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Liberia awaits presidential poll result

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The first provisional results from Liberia’s presidential election run-off election are due later.

Unofficial results broadcast by local media suggest that ex-football star George Weah is ahead of Vice-President Joseph Boakai following Monday’s vote.

The electoral commission has warned against “premature pronouncements”.

 

Armed police have been deployed around its headquarters in the capital, Monrovia, ahead of the release of official results.

 

However, the mood in Monrovia is calm, and people are eagerly awaiting the results, reports the BBC’s Jonathan Paye-Layleh from the city.

 

“The Liberian people clearly made their choice… and all together we are very confident in the result of the electoral process,” Mr Weah said on Wednesday.

His supporters had planned a victory parade, but dropped the idea after foreign observers urged them to wait for the official results, our correspondent says.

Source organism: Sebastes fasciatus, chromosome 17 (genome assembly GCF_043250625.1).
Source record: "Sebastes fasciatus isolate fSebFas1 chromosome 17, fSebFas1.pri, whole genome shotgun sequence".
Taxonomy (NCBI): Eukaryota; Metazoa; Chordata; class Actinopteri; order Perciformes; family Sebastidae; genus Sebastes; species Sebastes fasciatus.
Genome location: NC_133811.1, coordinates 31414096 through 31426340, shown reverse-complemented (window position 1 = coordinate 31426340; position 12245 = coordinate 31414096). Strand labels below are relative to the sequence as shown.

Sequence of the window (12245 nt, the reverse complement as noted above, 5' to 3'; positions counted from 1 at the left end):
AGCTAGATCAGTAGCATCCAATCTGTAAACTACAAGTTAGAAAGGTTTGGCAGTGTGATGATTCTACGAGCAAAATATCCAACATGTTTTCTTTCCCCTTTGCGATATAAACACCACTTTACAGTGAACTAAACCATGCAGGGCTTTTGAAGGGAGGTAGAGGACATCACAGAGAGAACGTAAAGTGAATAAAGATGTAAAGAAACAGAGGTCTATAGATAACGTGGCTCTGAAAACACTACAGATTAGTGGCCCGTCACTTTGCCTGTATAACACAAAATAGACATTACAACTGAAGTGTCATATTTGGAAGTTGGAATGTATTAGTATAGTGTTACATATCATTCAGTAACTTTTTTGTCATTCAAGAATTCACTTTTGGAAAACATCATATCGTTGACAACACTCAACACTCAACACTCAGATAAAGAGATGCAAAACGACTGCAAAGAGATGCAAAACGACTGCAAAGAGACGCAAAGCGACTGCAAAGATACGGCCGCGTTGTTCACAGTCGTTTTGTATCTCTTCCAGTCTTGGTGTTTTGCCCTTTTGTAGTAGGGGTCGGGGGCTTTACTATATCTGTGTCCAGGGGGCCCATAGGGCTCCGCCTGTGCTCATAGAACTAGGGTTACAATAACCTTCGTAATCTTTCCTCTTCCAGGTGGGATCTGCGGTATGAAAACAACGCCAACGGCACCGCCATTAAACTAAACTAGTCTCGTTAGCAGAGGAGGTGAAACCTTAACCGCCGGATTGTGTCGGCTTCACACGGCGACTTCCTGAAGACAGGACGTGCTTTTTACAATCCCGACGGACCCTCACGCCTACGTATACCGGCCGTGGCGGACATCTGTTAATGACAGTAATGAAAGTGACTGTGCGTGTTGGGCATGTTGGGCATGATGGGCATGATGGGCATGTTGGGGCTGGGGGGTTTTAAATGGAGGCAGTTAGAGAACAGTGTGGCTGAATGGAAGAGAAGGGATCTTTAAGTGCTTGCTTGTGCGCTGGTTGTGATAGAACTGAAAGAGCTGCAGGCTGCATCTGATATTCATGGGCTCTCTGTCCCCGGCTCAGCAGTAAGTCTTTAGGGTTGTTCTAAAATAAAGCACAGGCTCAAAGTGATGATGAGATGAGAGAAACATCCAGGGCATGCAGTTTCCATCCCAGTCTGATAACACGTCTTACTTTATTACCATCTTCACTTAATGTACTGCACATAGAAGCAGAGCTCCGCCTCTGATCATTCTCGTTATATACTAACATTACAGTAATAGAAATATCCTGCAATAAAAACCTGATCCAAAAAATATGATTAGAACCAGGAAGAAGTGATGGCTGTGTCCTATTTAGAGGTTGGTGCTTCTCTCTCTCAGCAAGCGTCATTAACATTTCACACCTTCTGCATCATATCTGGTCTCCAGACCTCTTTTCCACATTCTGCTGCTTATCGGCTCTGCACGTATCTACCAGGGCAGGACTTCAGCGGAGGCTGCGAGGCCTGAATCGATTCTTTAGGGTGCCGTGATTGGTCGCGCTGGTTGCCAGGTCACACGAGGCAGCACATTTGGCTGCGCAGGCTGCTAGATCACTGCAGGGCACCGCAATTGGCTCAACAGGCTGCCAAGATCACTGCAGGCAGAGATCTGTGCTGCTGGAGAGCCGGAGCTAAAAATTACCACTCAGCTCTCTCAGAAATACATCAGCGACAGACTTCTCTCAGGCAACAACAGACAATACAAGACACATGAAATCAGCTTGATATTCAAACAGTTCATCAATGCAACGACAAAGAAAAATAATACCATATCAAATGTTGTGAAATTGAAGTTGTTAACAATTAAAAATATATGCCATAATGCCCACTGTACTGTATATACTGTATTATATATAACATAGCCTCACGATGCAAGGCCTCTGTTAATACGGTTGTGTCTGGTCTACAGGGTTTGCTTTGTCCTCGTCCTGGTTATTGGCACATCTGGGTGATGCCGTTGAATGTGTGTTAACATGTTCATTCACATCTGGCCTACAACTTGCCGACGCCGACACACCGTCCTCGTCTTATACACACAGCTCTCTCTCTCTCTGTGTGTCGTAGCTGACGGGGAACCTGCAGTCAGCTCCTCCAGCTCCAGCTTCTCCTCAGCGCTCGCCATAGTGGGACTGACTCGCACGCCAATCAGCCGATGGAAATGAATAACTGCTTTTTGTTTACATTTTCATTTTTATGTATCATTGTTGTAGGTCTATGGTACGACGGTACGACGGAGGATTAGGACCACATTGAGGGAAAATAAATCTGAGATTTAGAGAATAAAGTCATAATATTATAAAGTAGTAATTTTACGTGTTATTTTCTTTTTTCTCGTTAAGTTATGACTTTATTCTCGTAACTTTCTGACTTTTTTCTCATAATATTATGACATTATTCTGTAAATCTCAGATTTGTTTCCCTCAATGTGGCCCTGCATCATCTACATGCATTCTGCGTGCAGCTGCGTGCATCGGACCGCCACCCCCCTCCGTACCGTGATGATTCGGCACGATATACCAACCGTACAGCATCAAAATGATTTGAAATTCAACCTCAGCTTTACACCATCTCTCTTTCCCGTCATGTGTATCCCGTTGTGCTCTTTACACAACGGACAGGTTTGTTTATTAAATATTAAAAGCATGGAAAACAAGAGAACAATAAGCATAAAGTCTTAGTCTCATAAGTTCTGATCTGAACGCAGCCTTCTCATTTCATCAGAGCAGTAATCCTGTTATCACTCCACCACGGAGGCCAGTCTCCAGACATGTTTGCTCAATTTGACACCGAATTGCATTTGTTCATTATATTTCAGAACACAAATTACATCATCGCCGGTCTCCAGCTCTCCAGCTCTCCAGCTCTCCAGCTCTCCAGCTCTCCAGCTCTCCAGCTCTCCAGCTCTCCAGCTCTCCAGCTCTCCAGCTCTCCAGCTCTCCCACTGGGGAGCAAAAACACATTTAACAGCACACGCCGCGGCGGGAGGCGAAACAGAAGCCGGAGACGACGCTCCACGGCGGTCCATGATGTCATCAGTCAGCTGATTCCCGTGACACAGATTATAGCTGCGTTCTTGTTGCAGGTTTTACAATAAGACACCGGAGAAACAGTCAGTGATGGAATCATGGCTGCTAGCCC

Mr Weah, 51, won the first round in October with 38.4% of the vote, compared with the 28.8% of Mr Boakai, 73.

 

His failure to secure an outright majority forced a run-off.

 

Mr Weah played for a string football clubs, including AC Milan and Paris Saint-Germain, and is the only African footballer to have won Fifa World Player of the Year and the coveted Ballon D’Or in 1995.

 

He entered politics after his retirement in 2002 and is currently a senator in Liberia’s parliament.

 

The winner of the election will succeed Ellen Johnson Sirleaf, Africa’s first elected female president.

 

She defeated Mr Weah in the presidential election run-off in 2005, after the end of a brutal civil war.

 

Liberia, founded by freed US slaves in the 19th Century, has not had a smooth transfer of power from one elected president to another in more than 70 years.

 

Legal challenges delayed the vote to replace Ms Sirleaf, and turnout seemed to have been low.

 

More than two million people were eligible to cast their ballots in the nation of 4.6 million people.

 

Ms Sirleaf took office in 2006, after her predecessor, Charles Taylor, was forced out by rebels in 2003, ending a long civil war.

 

Taylor is serving a 50-year prison sentence in the UK for war crimes related to the conflict in neighbouring Sierra Leone.

Source: BBC

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